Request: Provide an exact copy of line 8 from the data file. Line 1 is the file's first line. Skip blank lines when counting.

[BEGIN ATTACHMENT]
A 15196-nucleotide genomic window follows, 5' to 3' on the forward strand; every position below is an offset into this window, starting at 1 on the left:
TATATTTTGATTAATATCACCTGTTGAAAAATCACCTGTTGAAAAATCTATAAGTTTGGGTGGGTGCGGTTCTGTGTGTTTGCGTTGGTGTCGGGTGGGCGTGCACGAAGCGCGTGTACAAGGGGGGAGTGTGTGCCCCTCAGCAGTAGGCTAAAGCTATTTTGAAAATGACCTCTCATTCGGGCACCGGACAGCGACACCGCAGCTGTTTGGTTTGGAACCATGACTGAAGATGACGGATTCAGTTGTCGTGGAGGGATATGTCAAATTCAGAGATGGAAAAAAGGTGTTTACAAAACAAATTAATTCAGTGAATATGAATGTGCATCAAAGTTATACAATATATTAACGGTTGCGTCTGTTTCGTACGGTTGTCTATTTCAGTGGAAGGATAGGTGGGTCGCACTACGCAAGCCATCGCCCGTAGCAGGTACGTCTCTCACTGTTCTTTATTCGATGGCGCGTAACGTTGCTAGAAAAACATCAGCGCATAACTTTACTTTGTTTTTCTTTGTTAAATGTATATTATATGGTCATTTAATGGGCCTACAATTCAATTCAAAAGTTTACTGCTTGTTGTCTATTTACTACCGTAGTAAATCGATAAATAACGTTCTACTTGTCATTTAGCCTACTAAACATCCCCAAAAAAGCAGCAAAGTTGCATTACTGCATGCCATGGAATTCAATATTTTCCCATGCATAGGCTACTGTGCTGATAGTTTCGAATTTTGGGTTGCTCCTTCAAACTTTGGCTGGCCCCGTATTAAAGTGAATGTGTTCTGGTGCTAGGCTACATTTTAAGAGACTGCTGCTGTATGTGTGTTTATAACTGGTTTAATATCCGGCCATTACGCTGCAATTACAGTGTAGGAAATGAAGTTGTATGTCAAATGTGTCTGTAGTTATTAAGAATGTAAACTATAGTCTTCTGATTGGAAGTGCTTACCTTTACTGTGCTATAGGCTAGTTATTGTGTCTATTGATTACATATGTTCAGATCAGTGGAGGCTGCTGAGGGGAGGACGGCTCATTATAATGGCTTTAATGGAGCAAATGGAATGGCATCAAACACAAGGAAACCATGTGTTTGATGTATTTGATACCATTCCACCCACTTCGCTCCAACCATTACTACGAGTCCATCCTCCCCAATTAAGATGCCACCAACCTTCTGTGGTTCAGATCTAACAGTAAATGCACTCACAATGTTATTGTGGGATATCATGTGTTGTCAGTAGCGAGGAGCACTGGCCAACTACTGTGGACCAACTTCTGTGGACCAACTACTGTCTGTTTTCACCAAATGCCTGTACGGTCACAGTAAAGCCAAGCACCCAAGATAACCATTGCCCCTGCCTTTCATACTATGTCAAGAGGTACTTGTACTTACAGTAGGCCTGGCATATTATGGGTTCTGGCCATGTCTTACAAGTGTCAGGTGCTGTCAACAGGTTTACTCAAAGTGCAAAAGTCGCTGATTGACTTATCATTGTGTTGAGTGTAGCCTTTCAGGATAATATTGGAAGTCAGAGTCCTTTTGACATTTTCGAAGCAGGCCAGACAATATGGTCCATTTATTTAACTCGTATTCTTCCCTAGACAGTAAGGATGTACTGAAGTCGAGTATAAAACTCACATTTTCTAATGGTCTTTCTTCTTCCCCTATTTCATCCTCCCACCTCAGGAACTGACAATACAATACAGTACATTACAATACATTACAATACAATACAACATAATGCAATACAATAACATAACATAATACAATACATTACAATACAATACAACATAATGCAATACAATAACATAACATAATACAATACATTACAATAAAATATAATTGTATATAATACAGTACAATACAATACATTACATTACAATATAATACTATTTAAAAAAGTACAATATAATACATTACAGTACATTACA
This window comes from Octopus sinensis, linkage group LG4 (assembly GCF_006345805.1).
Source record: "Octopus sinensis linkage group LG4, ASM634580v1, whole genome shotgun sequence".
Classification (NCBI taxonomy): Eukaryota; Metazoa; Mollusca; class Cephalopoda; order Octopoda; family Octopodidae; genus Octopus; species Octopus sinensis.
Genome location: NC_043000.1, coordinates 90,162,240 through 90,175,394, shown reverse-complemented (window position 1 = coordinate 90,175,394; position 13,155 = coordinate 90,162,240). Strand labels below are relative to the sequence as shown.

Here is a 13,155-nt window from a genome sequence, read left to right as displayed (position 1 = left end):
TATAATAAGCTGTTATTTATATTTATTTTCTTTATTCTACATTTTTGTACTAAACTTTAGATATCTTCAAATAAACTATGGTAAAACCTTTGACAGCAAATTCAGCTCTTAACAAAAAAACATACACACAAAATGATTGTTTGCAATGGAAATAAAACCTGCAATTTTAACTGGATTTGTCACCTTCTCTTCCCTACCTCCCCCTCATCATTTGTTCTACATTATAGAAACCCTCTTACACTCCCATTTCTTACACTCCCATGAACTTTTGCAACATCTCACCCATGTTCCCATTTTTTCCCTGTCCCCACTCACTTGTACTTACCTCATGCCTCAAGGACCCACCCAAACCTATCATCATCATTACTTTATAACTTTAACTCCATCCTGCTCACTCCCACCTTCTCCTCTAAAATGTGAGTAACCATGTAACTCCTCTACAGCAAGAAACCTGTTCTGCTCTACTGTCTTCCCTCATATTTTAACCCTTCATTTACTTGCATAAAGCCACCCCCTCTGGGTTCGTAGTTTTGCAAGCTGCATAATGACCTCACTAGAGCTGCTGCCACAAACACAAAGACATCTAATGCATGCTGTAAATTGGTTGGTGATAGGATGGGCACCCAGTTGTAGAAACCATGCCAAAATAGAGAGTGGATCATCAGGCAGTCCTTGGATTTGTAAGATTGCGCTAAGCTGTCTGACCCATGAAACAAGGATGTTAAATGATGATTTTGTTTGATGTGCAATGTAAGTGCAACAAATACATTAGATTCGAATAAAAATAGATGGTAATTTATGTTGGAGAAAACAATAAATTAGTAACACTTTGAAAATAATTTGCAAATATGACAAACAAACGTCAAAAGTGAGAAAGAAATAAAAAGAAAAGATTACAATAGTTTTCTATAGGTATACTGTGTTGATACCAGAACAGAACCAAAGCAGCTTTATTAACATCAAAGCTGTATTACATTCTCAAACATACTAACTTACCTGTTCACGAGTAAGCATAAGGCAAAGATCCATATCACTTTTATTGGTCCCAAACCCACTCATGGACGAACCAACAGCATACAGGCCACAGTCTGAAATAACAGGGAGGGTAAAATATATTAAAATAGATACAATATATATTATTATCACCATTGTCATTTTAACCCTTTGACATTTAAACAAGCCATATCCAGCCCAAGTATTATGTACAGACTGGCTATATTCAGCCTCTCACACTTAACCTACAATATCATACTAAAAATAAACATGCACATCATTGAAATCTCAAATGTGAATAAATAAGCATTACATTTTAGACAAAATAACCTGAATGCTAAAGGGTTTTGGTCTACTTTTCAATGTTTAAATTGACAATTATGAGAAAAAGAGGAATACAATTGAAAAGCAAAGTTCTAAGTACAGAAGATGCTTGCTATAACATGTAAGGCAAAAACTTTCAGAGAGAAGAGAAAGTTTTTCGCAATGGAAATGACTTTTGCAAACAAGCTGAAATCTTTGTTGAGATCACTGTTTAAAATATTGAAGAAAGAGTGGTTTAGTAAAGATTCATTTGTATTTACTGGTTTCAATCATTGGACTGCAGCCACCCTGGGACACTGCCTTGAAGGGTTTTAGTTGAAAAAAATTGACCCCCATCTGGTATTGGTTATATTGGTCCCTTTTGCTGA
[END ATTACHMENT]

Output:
TATAATAAGCTGTTATTTATATTTATTTTCTTTATTCTACATTTTTGTACTAAACTTTAGATATCTTCAAATAAACTATGGTAAAACCTTTGACAGCAAATTCAGCTCTTAACAAAAAAACATACACACAAAATGATTGTTTGCAATGGAAATAAAACCTGCAATTTTAACTGGATTTGTCACCTTCTCTTCCCTACCTCCCCCTCATCATTTGTTCTACATTATAGAAACCCTCTTACACTCCCATTTCTTACACTCCCATGAACTTTTGCAACATCTCACCCATGTTCCCATTTTTTCCCTGTCCCCACTCACTTGTACTTACCTCATGCCTCAAGGACCCACCCAAACCTATCATCATCATTACTTTATAACTTTAACTCCATCCTGCTCACTCCCACCTTCTCCTCTAAAATGTGAGTAACCATGTAACTCCTCTACAGCAAGAAACCTGTTCTGCTCTACTGTCTTCCCTCATATTTTAACCCTTCATTTACTTGCATAAAGCCACCCCCTCTGGGTTCGTAGTTTTGCAAGCTGCATAATGACCTCACTAGAGCTGCTGCCACAAACACAAAGACATCTAATGCATGCTGTAAATTGGTTGGTGATAGGATGGGCACCCAGTTGTAGAAACCATGCCAAAATAGAGAGTGGATCATCAGGCAGTCCTTGGATTTGTAAGATTGCGCTAAGCTGTCTGACCCATGAAACAAGGATGTTAAATGATGATTTTGTTTGATGTGCAATGTAAGTGCAACAAATACATTAGATTCGAATAAAAATAGATGGTAATTTATGTTGGAGAAAACAATAAATTAGTAACACTTTGAAAATAATTTGCAAATATGACAAACAAACGTCAAAAGTGAGAAAGAAATAAAAAGAAAAGATTACAATAGTTTTCTATAGGTATACTGTGTTGATACCAGAACAGAACCAAAGCAGCTTTATTAACATCAAAGCTGTATTACATTCTCAAACATACTAACTTACCTGTTCACGAGTAAGCATAAGGCAAAGATCCATATCACTTTTATTGGTCCCAAACCCACTCATGGACGAACCAACAGCATACAGGCCACAGTCTGAAATAACAGGGAGGGTAAAATATATTAAAATAGATACAATATATATTATTATCACCATTGTCATTTTAACCCTTTGACATTTAAACAAGCCATATCCAGCCCAAGTATTATGTACAGACTGGCTATATTCAGCCTCTCACACTTAACCTACAATATCATACTAAAAATAAACATGCACATCATTGAAATCTCAAATGTGAATAAATAAGCATTACATTTTAGACAAAATAACCTGAATGCTAAAGGGTTTTGGTCTACTTTTCAATGTTTAAATTGACAATTATGAGAAAAAGAGGAATACAATTGAAAAGCAAAGTTCTAAGTACAGAAGATGCTTGCTATAACATGTAAGGCAAAAACTTTCAGAGAGAAGAGAAAGTTTTTCGCAATGGAAATGACTTTTGCAAACAAGCTGAAATCTTTGTTGAGATCACTGTTTAAAATATTGAAGAAAGAGTGGTTTAGTAAAGATTCATTTGTATTTACTGGTTTCAATCATTGGACTGCAGCCACCCTGGGACACTGCCTTGAAGGGTTTTAGTTGAAAAAAATTGACCCCCATCTGGTATTGGTTATATTGGTCCCTTTTGCTGA